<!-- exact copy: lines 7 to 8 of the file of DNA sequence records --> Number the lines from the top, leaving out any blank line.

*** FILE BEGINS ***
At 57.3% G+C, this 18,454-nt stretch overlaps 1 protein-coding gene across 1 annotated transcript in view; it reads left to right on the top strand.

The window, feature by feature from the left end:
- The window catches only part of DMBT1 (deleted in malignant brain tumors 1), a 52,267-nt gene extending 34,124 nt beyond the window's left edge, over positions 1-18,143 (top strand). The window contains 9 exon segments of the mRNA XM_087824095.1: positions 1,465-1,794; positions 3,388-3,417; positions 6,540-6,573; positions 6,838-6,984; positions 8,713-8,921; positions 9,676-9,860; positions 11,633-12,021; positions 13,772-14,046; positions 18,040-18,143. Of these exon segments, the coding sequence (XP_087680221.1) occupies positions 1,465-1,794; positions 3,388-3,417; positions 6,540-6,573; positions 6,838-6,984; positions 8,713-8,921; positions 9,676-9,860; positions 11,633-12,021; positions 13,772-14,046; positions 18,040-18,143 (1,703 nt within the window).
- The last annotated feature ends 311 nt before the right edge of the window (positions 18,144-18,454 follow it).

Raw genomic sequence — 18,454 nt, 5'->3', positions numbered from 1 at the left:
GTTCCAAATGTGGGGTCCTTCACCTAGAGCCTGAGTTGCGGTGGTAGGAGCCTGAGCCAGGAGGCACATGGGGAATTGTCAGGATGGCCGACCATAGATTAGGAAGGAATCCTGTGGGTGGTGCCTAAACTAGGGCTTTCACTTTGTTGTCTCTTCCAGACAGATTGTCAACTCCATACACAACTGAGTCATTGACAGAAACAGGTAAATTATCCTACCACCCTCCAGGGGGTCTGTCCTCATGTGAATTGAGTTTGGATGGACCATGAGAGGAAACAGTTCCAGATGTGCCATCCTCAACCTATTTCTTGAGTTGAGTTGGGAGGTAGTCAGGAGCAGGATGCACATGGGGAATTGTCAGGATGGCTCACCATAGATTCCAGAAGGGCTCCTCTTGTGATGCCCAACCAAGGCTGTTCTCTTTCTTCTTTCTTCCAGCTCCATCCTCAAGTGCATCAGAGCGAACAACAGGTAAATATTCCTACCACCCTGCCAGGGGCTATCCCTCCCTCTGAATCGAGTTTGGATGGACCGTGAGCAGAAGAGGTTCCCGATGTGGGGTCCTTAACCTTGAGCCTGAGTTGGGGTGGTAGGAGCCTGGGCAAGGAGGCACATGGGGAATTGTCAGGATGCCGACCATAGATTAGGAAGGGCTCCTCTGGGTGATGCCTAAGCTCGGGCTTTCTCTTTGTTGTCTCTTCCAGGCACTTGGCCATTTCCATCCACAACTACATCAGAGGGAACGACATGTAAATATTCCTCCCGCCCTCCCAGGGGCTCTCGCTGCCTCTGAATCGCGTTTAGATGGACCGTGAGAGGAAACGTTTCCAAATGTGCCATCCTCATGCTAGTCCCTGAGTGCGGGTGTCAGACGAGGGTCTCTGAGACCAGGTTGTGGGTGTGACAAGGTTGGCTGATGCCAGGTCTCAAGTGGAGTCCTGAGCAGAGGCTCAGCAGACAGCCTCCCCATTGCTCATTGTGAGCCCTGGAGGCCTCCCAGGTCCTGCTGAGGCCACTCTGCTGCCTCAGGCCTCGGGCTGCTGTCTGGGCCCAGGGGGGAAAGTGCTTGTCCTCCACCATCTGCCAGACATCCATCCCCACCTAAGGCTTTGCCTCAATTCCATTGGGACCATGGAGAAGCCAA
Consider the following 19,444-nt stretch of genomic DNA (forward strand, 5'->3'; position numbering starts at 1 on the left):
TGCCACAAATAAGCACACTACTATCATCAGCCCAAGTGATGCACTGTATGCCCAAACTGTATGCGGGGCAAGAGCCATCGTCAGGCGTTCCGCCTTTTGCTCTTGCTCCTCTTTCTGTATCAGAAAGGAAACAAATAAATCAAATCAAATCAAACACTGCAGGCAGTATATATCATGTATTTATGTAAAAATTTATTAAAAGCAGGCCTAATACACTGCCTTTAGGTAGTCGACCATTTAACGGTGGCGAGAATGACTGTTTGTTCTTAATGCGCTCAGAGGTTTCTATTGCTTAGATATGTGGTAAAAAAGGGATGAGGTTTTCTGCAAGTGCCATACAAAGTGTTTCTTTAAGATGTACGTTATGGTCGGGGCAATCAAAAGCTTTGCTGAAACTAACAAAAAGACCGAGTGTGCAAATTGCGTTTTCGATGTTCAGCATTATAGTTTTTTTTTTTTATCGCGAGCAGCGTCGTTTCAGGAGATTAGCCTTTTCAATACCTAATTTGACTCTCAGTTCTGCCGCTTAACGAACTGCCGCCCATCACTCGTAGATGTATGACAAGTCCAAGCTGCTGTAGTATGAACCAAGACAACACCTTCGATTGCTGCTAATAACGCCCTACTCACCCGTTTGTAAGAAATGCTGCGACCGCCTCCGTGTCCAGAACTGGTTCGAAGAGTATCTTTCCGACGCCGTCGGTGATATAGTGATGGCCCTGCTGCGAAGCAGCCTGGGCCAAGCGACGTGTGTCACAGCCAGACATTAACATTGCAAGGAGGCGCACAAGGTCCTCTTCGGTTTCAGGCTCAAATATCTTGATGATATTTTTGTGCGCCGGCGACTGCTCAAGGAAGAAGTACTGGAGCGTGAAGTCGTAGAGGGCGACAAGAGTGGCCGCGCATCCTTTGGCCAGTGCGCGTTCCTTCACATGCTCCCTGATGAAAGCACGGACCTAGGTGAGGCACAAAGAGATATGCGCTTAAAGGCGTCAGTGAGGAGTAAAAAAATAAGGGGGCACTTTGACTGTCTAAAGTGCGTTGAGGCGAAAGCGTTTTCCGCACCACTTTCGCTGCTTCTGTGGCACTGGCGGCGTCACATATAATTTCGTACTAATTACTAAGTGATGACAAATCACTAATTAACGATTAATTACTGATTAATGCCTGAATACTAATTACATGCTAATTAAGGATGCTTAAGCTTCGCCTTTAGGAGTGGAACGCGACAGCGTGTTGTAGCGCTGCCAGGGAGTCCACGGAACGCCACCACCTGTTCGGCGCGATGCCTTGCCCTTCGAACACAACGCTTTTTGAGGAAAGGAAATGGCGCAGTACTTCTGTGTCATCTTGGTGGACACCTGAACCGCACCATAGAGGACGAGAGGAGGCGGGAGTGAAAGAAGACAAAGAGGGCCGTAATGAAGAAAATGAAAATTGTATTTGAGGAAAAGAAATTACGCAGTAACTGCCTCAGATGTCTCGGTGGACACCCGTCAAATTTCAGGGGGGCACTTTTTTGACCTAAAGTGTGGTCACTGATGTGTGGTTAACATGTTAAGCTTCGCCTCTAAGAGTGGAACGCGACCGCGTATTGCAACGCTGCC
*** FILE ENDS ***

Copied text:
Consider the following 19,444-nt stretch of genomic DNA (forward strand, 5'->3'; position numbering starts at 1 on the left):
TGCCACAAATAAGCACACTACTATCATCAGCCCAAGTGATGCACTGTATGCCCAAACTGTATGCGGGGCAAGAGCCATCGTCAGGCGTTCCGCCTTTTGCTCTTGCTCCTCTTTCTGTATCAGAAAGGAAACAAATAAATCAAATCAAATCAAACACTGCAGGCAGTATATATCATGTATTTATGTAAAAATTTATTAAAAGCAGGCCTAATACACTGCCTTTAGGTAGTCGACCATTTAACGGTGGCGAGAATGACTGTTTGTTCTTAATGCGCTCAGAGGTTTCTATTGCTTAGATATGTGGTAAAAAAGGGATGAGGTTTTCTGCAAGTGCCATACAAAGTGTTTCTTTAAGATGTACGTTATGGTCGGGGCAATCAAAAGCTTTGCTGAAACTAACAAAAAGACCGAGTGTGCAAATTGCGTTTTCGATGTTCAGCATTATAGTTTTTTTTTTTTATCGCGAGCAGCGTCGTTTCAGGAGATTAGCCTTTTCAATACCTAATTTGACTCTCAGTTCTGCCGCTTAACGAACTGCCGCCCATCACTCGTAGATGTATGACAAGTCCAAGCTGCTGTAGTATGAACCAAGACAACACCTTCGATTGCTGCTAATAACGCCCTACTCACCCGTTTGTAAGAAATGCTGCGACCGCCTCCGTGTCCAGAACTGGTTCGAAGAGTATCTTTCCGACGCCGTCGGTGATATAGTGATGGCCCTGCTGCGAAGCAGCCTGGGCCAAGCGACGTGTGTCACAGCCAGACATTAACATTGCAAGGAGGCGCACAAGGTCCTCTTCGGTTTCAGGCTCAAATATCTTGATGATATTTTTGTGCGCCGGCGACTGCTCAAGGAAGAAGTACTGGAGCGTGAAGTCGTAGAGGGCGACAAGAGTGGCCGCGCATCCTTTGGCCAGTGCGCGTTCCTTCACATGCTCCCTGATGAAAGCACGGACCTAGGTGAGGCACAAAGAGATATGCGCTTAAAGGCGTCAGTGAGGAGTAAAAAAATAAGGGGGCACTTTGACTGTCTAAAGTGCGTTGAGGCGAAAGCGTTTTCCGCACCACTTTCGCTGCTTCTGTGGCACTGGCGGCGTCACATATAATTTCGTACTAATTACTAAGTGATGACAAATCACTAATTAACGATTAATTACTGATTAATGCCTGAATACTAATTACATGCTAATTAAGGATGCTTAAGCTTCGCCTTTAGGAGTGGAACGCGACAGCGTGTTGTAGCGCTGCCAGGGAGTCCACGGAACGCCACCACCTGTTCGGCGCGATGCCTTGCCCTTCGAACACAACGCTTTTTGAGGAAAGGAAATGGCGCAGTACTTCTGTGTCATCTTGGTGGACACCTGAACCGCACCATAGAGGACGAGAGGAGGCGGGAGTGAAAGAAGACAAAGAGGGCCGTAATGAAGAAAATGAAAATTGTATTTGAGGAAAAGAAATTACGCAGTAACTGCCTCAGATGTCTCGGTGGACACCCGTCAAATTTCAGGGGGGCACTTTTTTGACCTAAAGTGTGGTCACTGATGTGTGGTTAACATGTTAAGCTTCGCCTCTAAGAGTGGAACGCGACCGCGTATTGCAACGCTGCC